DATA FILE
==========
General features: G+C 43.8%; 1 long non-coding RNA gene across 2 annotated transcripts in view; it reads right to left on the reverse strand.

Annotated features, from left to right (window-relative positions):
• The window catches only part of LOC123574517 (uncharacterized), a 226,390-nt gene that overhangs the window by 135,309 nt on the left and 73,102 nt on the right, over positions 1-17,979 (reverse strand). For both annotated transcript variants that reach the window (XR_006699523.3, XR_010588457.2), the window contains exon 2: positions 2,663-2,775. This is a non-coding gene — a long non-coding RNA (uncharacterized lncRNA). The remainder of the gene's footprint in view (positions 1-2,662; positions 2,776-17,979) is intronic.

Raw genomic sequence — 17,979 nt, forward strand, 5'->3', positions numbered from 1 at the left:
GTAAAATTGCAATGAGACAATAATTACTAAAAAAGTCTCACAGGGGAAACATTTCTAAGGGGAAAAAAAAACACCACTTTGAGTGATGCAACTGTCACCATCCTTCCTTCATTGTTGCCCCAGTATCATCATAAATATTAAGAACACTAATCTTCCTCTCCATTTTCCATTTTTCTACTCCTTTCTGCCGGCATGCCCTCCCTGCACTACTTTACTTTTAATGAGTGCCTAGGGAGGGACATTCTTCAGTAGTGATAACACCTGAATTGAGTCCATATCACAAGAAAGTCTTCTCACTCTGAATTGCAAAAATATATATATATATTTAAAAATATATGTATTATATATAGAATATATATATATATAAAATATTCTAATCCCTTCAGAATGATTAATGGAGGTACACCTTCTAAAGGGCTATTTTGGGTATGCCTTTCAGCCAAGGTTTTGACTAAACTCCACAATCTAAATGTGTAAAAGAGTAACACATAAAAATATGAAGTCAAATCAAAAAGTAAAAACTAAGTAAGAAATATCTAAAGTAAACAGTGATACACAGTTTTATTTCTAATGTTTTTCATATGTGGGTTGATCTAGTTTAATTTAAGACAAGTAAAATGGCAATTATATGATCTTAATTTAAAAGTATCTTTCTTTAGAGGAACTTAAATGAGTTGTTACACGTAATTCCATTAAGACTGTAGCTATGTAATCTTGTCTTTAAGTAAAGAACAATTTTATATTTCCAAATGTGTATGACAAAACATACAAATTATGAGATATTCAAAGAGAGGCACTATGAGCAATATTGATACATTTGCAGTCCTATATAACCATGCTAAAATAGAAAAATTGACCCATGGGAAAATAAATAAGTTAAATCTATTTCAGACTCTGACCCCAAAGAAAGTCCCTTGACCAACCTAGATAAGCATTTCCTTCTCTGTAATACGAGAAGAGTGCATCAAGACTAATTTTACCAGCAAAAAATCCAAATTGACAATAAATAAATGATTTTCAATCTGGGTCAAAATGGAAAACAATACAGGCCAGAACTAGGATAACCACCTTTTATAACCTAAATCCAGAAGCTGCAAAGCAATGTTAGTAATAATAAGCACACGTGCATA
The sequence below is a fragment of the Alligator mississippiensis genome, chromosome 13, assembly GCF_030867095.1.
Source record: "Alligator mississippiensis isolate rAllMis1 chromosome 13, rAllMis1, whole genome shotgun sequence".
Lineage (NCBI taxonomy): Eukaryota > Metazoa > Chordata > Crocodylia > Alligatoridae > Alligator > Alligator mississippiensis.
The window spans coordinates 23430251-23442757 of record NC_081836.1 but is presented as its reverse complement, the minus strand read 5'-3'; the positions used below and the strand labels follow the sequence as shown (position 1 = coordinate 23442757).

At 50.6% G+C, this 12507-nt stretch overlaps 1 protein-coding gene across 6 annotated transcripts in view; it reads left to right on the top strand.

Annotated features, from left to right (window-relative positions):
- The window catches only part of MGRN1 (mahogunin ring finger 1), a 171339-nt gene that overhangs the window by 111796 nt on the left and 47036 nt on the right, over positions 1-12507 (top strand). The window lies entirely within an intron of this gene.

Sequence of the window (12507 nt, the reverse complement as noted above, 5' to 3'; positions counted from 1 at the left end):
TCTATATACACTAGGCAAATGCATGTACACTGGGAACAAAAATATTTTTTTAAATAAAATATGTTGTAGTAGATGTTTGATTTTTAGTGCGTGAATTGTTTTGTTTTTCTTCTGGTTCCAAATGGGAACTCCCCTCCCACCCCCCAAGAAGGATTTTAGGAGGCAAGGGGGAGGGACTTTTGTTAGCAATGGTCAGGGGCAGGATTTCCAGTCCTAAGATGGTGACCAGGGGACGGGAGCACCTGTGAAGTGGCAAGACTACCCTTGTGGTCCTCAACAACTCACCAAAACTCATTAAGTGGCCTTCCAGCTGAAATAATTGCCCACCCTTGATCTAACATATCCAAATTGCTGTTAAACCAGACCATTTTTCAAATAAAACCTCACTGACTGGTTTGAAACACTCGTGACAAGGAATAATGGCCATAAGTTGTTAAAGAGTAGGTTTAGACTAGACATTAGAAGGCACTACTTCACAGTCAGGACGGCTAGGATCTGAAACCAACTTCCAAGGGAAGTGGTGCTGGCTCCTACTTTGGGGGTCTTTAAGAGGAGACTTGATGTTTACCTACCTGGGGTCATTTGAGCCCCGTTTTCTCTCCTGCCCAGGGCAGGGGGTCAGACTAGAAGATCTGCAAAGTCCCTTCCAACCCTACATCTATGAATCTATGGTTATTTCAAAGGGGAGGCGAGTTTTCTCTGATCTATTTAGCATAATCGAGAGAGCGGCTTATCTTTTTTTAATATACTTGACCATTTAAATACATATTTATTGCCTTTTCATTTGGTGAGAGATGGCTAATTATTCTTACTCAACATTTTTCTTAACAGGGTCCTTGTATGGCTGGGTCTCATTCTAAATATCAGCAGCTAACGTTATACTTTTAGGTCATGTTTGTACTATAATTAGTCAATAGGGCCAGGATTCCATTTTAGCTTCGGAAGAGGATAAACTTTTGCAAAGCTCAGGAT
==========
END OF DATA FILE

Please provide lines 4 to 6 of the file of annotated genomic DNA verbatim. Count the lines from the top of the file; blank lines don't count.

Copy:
Raw genomic sequence — 17,979 nt, forward strand, 5'->3', positions numbered from 1 at the left:
GTAAAATTGCAATGAGACAATAATTACTAAAAAAGTCTCACAGGGGAAACATTTCTAAGGGGAAAAAAAAACACCACTTTGAGTGATGCAACTGTCACCATCCTTCCTTCATTGTTGCCCCAGTATCATCATAAATATTAAGAACACTAATCTTCCTCTCCATTTTCCATTTTTCTACTCCTTTCTGCCGGCATGCCCTCCCTGCACTACTTTACTTTTAATGAGTGCCTAGGGAGGGACATTCTTCAGTAGTGATAACACCTGAATTGAGTCCATATCACAAGAAAGTCTTCTCACTCTGAATTGCAAAAATATATATATATATTTAAAAATATATGTATTATATATAGAATATATATATATATAAAATATTCTAATCCCTTCAGAATGATTAATGGAGGTACACCTTCTAAAGGGCTATTTTGGGTATGCCTTTCAGCCAAGGTTTTGACTAAACTCCACAATCTAAATGTGTAAAAGAGTAACACATAAAAATATGAAGTCAAATCAAAAAGTAAAAACTAAGTAAGAAATATCTAAAGTAAACAGTGATACACAGTTTTATTTCTAATGTTTTTCATATGTGGGTTGATCTAGTTTAATTTAAGACAAGTAAAATGGCAATTATATGATCTTAATTTAAAAGTATCTTTCTTTAGAGGAACTTAAATGAGTTGTTACACGTAATTCCATTAAGACTGTAGCTATGTAATCTTGTCTTTAAGTAAAGAACAATTTTATATTTCCAAATGTGTATGACAAAACATACAAATTATGAGATATTCAAAGAGAGGCACTATGAGCAATATTGATACATTTGCAGTCCTATATAACCATGCTAAAATAGAAAAATTGACCCATGGGAAAATAAATAAGTTAAATCTATTTCAGACTCTGACCCCAAAGAAAGTCCCTTGACCAACCTAGATAAGCATTTCCTTCTCTGTAATACGAGAAGAGTGCATCAAGACTAATTTTACCAGCAAAAAATCCAAATTGACAATAAATAAATGATTTTCAATCTGGGTCAAAATGGAAAACAATACAGGCCAGAACTAGGATAACCACCTTTTATAACCTAAATCCAGAAGCTGCAAAGCAATGTTAGTAATAATAAGCACACGTGCATA
The sequence below is a fragment of the Alligator mississippiensis genome, chromosome 13, assembly GCF_030867095.1.